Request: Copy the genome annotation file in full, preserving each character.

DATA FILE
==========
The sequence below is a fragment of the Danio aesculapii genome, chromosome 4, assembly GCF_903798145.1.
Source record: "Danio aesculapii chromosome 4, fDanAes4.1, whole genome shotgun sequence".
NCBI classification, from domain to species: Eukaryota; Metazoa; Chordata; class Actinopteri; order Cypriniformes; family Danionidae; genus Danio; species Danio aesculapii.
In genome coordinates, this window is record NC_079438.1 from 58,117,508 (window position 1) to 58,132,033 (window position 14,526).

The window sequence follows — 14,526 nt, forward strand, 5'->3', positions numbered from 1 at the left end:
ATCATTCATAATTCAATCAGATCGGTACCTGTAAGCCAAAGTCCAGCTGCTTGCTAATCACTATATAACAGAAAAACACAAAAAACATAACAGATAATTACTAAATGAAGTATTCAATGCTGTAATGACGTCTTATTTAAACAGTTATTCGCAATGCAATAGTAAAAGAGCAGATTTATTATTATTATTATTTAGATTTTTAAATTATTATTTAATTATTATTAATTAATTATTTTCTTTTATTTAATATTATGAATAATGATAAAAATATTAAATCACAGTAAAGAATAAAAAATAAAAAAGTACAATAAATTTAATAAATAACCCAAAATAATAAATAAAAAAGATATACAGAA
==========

The sequence below is a fragment of the Danio aesculapii genome, chromosome 4, assembly GCF_903798145.1.
Source record: "Danio aesculapii chromosome 4, fDanAes4.1, whole genome shotgun sequence".
NCBI classification, from domain to species: Eukaryota; Metazoa; Chordata; class Actinopteri; order Cypriniformes; family Danionidae; genus Danio; species Danio aesculapii.
In genome coordinates, this window is record NC_079438.1 from 58,117,508 (window position 1) to 58,132,033 (window position 14,526).

The window sequence follows — 14,526 nt, forward strand, 5'->3', positions numbered from 1 at the left end:
ATCATTCATAATTCAATCAGATCGGTACCTGTAAGCCAAAGTCCAGCTGCTTGCTAATCACTATATAACAGAAAAACACAAAAAACATAACAGATAATTACTAAATGAAGTATTCAATGCTGTAATGACGTCTTATTTAAACAGTTATTCGCAATGCAATAGTAAAAGAGCAGATTTATTATTATTATTATTTAGATTTTTAAATTATTATTTAATTATTATTAATTAATTATTTTCTTTTATTTAATATTATGAATAATGATAAAAATATTAAATCACAGTAAAGAATAAAAAATAAAAAAGTACAATAAATTTAATAAATAACCCAAAATAATAAATAAAAAAGATATACAGAA